Thursday, October 7, 2010

Following the Rules

In virtually every discussion I've ever heard on immigration the conservative argument sounds something like this: "I've got nothing against immigrants—as long as they follow the rules!" Conservatives, of course, are all about following the rules, and immigration provides an excellent chance to climb up on a soapbox and preach about it.

The argument is most compelling when it comes from an actual immigrant, or at least a member of a recently-immigrated family:
Despite their dire situations, their hardships, and their lack of financial means, all of my family members came into this country legally. They all went through painstaking efforts to earn that entry.

I summarize this background merely to demonstrate that there is a difference between those who are here illegally, and those who played by the rules and patiently made their way here legally. It is an insult to all of the legal immigrants in this great country to act as though the rules don’t matter and should simply be tossed away.
I couldn't agree more. Well, that's not true—it's almost never true. I'd agree more if there wasn't such a strong implication that the choice faced by aliens is whether to immigrate legally or immigrate illegally. That is, perhaps, the choice faced by aliens with close relatives who are U.S. citizens or legal residents, or aliens with certain desirable job skills, or aliens who happen to be from one of those countries whose people aren't already lined up at the border.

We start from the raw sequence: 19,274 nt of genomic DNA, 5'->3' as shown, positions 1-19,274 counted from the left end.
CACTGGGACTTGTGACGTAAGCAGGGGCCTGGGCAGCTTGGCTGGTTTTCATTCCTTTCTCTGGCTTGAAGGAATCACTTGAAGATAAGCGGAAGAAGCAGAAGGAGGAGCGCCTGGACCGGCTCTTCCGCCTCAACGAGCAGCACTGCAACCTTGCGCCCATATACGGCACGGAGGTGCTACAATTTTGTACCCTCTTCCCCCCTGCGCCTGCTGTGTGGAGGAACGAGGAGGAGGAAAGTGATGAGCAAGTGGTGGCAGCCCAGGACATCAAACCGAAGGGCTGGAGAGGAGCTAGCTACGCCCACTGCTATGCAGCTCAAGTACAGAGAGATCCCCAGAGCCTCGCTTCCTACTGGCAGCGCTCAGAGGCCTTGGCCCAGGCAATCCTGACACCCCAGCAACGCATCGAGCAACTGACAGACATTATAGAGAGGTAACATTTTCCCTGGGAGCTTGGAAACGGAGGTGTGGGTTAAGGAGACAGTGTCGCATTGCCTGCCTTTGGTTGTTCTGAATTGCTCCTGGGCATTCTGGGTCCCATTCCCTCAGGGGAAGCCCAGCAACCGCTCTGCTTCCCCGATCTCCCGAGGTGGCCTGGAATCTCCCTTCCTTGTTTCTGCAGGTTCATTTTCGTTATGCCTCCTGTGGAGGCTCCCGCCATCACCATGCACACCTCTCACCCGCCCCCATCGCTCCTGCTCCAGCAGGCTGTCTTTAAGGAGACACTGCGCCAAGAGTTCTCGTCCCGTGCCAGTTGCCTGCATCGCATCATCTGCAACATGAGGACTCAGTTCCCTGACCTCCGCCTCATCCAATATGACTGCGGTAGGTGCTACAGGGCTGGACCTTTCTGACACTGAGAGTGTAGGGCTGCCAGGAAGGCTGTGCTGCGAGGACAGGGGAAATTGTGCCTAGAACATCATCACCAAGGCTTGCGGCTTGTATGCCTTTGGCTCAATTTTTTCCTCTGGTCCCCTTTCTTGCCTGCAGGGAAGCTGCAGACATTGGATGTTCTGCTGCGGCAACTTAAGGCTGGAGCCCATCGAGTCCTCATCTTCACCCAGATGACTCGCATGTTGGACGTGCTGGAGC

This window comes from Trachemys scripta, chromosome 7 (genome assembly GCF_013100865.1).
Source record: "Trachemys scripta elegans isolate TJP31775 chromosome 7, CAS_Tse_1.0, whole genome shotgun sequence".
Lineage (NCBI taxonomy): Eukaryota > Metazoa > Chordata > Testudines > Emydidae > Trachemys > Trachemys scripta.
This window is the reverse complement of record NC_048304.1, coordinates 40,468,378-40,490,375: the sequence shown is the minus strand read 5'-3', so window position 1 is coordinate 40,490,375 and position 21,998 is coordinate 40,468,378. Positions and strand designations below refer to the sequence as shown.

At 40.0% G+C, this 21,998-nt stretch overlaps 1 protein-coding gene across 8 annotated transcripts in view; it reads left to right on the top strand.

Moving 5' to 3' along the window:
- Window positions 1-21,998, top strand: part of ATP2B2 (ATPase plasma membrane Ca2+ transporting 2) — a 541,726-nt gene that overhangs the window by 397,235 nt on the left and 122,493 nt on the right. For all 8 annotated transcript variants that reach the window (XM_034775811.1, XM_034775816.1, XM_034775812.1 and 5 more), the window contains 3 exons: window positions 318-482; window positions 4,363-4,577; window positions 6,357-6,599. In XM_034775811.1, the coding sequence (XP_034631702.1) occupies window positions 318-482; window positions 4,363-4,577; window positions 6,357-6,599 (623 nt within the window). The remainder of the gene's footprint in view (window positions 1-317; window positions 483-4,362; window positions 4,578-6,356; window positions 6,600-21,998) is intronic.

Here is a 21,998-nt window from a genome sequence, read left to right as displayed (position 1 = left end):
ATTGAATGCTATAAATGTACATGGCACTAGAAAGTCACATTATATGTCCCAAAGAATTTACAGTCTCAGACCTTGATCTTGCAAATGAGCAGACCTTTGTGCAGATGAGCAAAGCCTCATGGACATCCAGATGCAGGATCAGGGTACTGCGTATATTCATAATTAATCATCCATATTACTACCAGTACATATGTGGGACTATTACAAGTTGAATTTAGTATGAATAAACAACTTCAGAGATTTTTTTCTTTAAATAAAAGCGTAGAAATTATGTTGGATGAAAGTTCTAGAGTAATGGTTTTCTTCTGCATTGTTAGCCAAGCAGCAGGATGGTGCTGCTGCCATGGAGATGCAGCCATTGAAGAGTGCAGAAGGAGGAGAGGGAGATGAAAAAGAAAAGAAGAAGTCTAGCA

For most, however, the choice is between immigrating illegally or not immigrating at all. As it turns out, those rules that conservatives have so much respect for exclude a huge amount of people from even having the chance to come here legally. That doesn't mean their argument is invalid, it just means it's incomplete. Here, in convenient chart form, is the rest of it:

What they say: What they should add:
[Illegal immigrants] should go home as a family and try to come back through a legal process. …or, more realistically, just go home and not come back.
No one has a problem with people migrating LEGALLY to this country. The problem is ILLEGAL immigration…people who break the law by coming to this country without bothering to adhere to the rule of law and get proper paperwork. …so what if the rule of law to which these people must adhere requires them, more often than not, to abandon their dreams of immigrating to the U.S.? America isn't for everybody!
Jan Brewer has the cojones…to secure our borders and allow legal immigration to help build this country as was the purpose of immigration laws. …and we need a secure border because, as those laws reflect, most of the people on the other side of it aren't wanted here.
Tens of thousands of impoverished people abroad, from Africa to Asia, wait patiently to enter America legally, while hundreds of thousands from Latin America do not. …which is sort of an obvious thing to say, really, since most of them couldn't "wait patiently to enter America legally" even if they wanted to.

Sure, find a way to put it more tactfully,[1] but this is one of only two positions that can be taken honestly. We can either liberalize the rules, or we can tell millions of potential legal immigrants to forget about it—America's closed.

1. Not my job—my narrow-minded agenda is to portray conservatives as heartless and xenophobic, which has turned out to be pretty easy.

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